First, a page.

Kaicho Nakamura began his karate training in 1953 at age eleven. His first experiences were in the Goju style under the instruction of Kei Miyagi Sensei, the son of the founder of the style. In 1956, Nakamura began studying with Masutatsu Oyama, the founder of Kyokushin Karate, and in 1959, he earned his shodan rank. At the time, he was the youngest Kyokushin student in Japan to receive a black belt.
In 1961, at age nineteen, Nakamura debuted on the tournament scene with a first place triumph in the All-Japan Student Open Karate Championship. The following year, Nakamura became a Japanese national hero by knocking out a Thai kickboxing champion in a match to determine which nation had the superior martial art. Nakamura would win many more tournaments throughout his competition career.
Around this time, Nakamura also began teaching karate to others. He served as the chief instructor at Camp Zama, a U.S. military base near Tokyo, from 1961 to 1965 and coached the Toho Medical University karate team for 3 years. While earning his seventh dan in Kyokushin Karate, Nakamura also served as the chief instructor at the Kyokushin Karate Honbu in Tokyo.
In 1966, Nakamura was personally selected by Masutatsu Oyama to help bring the true spirit of karate to America.
That year, Nakamura moved to New York City and began teaching Kyokushin Karate at a small dojo in Brooklyn. He served as the American head of Kyokushin Karate for a decade and trained and developed many skilled students in that period.
In 1976, Nakamura respectfully withdrew from Kyokushin Karate. The same year, he established the World Seido Karate Organization, which reflected his own beliefs about the true meaning of karate. Nakamura created Seido--which means "sincere way" in Japanese--to develop complete individuals, ones committed to improving themselves and their communities. With the principles of love, respect, and obedience as the foundation of Seido Karate, Nakamura ensured that his students would develop spiritually and morally, as well as physically.
Today, Seido Karate is an international organization with thriving branches in eighteen countries and has more than 20,000 students worldwide. Seido's New York Honbu is one of the largest martial arts schools in the world and has approximately fifty black belts training on an average day. More importantly, Seido represents the personal ideal of Kaicho Nakamura that karate can help individuals to better understand themselves and others. Seido Karate programs around the world continue Nakamura's vision and help to develop individuals who make significant contributions to their communities and to society at large.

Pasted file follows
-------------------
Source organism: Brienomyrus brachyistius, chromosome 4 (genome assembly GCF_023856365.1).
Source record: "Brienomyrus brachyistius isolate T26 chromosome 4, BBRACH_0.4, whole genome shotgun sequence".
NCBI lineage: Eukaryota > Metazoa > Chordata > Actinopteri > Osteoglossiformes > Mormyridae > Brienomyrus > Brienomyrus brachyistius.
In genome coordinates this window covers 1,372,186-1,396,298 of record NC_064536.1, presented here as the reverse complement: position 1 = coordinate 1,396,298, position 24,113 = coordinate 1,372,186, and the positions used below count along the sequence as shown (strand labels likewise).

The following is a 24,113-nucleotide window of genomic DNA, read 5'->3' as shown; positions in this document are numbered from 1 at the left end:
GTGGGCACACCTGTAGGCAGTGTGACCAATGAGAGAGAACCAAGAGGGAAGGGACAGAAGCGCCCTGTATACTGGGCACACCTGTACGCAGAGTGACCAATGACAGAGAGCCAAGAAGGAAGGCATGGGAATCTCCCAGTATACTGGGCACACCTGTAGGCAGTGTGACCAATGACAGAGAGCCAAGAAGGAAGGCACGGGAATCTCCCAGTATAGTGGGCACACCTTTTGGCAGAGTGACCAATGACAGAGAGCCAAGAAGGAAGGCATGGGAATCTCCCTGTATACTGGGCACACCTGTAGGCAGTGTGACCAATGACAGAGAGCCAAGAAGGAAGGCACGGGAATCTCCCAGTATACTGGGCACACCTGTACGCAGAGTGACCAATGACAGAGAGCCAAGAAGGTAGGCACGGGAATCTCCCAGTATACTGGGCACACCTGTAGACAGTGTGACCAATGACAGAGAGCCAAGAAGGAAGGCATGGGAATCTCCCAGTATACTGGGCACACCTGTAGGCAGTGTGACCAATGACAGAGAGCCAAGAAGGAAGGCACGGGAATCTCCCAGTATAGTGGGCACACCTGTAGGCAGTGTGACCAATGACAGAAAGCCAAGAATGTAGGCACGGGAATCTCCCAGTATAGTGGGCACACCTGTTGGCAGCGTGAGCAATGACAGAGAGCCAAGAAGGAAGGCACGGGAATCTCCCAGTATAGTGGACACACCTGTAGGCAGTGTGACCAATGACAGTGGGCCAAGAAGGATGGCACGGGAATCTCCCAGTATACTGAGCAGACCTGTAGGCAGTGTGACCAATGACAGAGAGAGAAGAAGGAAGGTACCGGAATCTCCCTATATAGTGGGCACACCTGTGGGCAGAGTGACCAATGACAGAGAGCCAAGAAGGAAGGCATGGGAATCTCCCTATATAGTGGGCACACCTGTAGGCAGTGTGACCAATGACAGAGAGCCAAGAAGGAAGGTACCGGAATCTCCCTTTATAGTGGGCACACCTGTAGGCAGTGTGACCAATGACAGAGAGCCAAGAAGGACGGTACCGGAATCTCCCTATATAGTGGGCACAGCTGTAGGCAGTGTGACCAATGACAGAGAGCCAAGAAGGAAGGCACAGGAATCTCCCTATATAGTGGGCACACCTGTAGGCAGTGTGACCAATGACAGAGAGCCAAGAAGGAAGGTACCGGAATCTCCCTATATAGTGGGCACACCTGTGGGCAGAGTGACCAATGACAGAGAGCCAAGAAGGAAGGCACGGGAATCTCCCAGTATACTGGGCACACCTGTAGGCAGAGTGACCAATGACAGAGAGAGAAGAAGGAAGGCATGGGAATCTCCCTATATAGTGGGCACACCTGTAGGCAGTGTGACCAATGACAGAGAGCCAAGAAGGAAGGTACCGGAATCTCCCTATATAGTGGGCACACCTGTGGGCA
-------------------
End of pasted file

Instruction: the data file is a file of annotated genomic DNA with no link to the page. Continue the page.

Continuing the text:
While performing many duties as the chairman of the World Seido Karate Organization and the Seido Juku Benefit Foundation, Kaicho Nakamura is first and foremost an instructor of karate. He continues to actively teach classes at Seido Honbu and also teach classes at Seido’s Westchester branch, Johshin Honzan. Students can take advantage of visiting both locations to participate in his classes and Meditation lectures. He remains committed to assisting others to reach their full human potential, as both karateka and individuals.
Thinking about the future and legacy of Seido, Kaicho officially gave his son, Akira Nakamura, the title of “Nidaime”, meaning successor in Japanese. This was not a difficult decision for Kaicho as Nidaime has taught alongside him for over 15 years, been involved in all important decisions for the organization, and continues to fully dedicate himself to Seido. With Nidaime’s manturity as a karateka, instructor and individual, Kaicho is both happy and confident with this decision.
It was further confirmed during their 2012 trip to Japan to celebrate the 20th Anniversary of Jun Shihan Sawahira’s Aichi Branch. In addition to supporting this milestone, Seido was invited by the Atsuta Jingu shrine in Nagoya to “perform” for their Budo god. This was a special invitation given to Seido by the shrine and recognized by the Imperial Family of Japan. Kaicho decided to have Nidaime do a special kata for the occasion and felt that the unique environment of the shrine created the perfect opportunity to present Nidaime with his original ceremonial black belt, presented to himself 35 years before. (This belt is the same one Kaicho wears on the cover of his book, “Technique and Spirit”). The handing of this belt signified his firm belief in Nidaime as a successor and also his achievements as a karateka.
It was on that day that Kaicho also gave his son the special rank of 8th degree black belt in the company of fellow Seido students who attended the event.
For more information about Kaicho Nakamura, please read his autobiography, The Human Face of Karate.